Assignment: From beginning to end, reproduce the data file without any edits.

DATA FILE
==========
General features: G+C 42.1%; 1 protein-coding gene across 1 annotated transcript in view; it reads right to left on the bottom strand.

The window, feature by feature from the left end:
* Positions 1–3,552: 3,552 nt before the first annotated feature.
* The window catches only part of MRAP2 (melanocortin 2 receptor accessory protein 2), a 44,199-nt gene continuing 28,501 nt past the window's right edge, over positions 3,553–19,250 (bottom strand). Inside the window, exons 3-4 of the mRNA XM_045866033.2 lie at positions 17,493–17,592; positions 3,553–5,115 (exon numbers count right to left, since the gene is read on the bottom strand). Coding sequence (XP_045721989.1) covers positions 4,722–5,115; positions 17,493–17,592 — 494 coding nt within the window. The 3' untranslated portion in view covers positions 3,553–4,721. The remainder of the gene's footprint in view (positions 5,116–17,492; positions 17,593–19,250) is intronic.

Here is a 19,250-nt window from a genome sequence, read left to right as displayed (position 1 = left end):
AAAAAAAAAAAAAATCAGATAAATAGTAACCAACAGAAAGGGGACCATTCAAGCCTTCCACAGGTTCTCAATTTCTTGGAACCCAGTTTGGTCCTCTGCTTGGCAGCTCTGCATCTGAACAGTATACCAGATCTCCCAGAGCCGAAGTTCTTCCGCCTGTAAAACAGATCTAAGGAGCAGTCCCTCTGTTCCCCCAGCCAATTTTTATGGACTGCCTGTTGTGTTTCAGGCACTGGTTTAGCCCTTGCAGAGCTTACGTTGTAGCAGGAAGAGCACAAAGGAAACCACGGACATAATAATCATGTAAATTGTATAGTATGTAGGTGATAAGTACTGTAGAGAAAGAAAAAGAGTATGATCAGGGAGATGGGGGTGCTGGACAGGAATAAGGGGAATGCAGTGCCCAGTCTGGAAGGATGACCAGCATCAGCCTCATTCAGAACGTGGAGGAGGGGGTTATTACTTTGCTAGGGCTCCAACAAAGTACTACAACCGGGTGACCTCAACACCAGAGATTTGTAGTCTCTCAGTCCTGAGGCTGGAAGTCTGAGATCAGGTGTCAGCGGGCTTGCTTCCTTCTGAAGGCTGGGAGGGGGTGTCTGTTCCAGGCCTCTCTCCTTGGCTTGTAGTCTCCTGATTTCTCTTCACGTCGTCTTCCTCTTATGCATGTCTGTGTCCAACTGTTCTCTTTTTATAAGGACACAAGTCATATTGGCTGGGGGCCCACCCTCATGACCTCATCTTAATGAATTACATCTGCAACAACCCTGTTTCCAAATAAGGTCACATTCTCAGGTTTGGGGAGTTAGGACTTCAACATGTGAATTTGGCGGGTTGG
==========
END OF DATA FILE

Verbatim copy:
General features: G+C 42.1%; 1 protein-coding gene across 1 annotated transcript in view; it reads right to left on the bottom strand.

The window, feature by feature from the left end:
* Positions 1–3,552: 3,552 nt before the first annotated feature.
* The window catches only part of MRAP2 (melanocortin 2 receptor accessory protein 2), a 44,199-nt gene continuing 28,501 nt past the window's right edge, over positions 3,553–19,250 (bottom strand). Inside the window, exons 3-4 of the mRNA XM_045866033.2 lie at positions 17,493–17,592; positions 3,553–5,115 (exon numbers count right to left, since the gene is read on the bottom strand). Coding sequence (XP_045721989.1) covers positions 4,722–5,115; positions 17,493–17,592 — 494 coding nt within the window. The 3' untranslated portion in view covers positions 3,553–4,721. The remainder of the gene's footprint in view (positions 5,116–17,492; positions 17,593–19,250) is intronic.

Here is a 19,250-nt window from a genome sequence, read left to right as displayed (position 1 = left end):
AAAAAAAAAAAAAATCAGATAAATAGTAACCAACAGAAAGGGGACCATTCAAGCCTTCCACAGGTTCTCAATTTCTTGGAACCCAGTTTGGTCCTCTGCTTGGCAGCTCTGCATCTGAACAGTATACCAGATCTCCCAGAGCCGAAGTTCTTCCGCCTGTAAAACAGATCTAAGGAGCAGTCCCTCTGTTCCCCCAGCCAATTTTTATGGACTGCCTGTTGTGTTTCAGGCACTGGTTTAGCCCTTGCAGAGCTTACGTTGTAGCAGGAAGAGCACAAAGGAAACCACGGACATAATAATCATGTAAATTGTATAGTATGTAGGTGATAAGTACTGTAGAGAAAGAAAAAGAGTATGATCAGGGAGATGGGGGTGCTGGACAGGAATAAGGGGAATGCAGTGCCCAGTCTGGAAGGATGACCAGCATCAGCCTCATTCAGAACGTGGAGGAGGGGGTTATTACTTTGCTAGGGCTCCAACAAAGTACTACAACCGGGTGACCTCAACACCAGAGATTTGTAGTCTCTCAGTCCTGAGGCTGGAAGTCTGAGATCAGGTGTCAGCGGGCTTGCTTCCTTCTGAAGGCTGGGAGGGGGTGTCTGTTCCAGGCCTCTCTCCTTGGCTTGTAGTCTCCTGATTTCTCTTCACGTCGTCTTCCTCTTATGCATGTCTGTGTCCAACTGTTCTCTTTTTATAAGGACACAAGTCATATTGGCTGGGGGCCCACCCTCATGACCTCATCTTAATGAATTACATCTGCAACAACCCTGTTTCCAAATAAGGTCACATTCTCAGGTTTGGGGAGTTAGGACTTCAACATGTGAATTTGGCGGGTTGG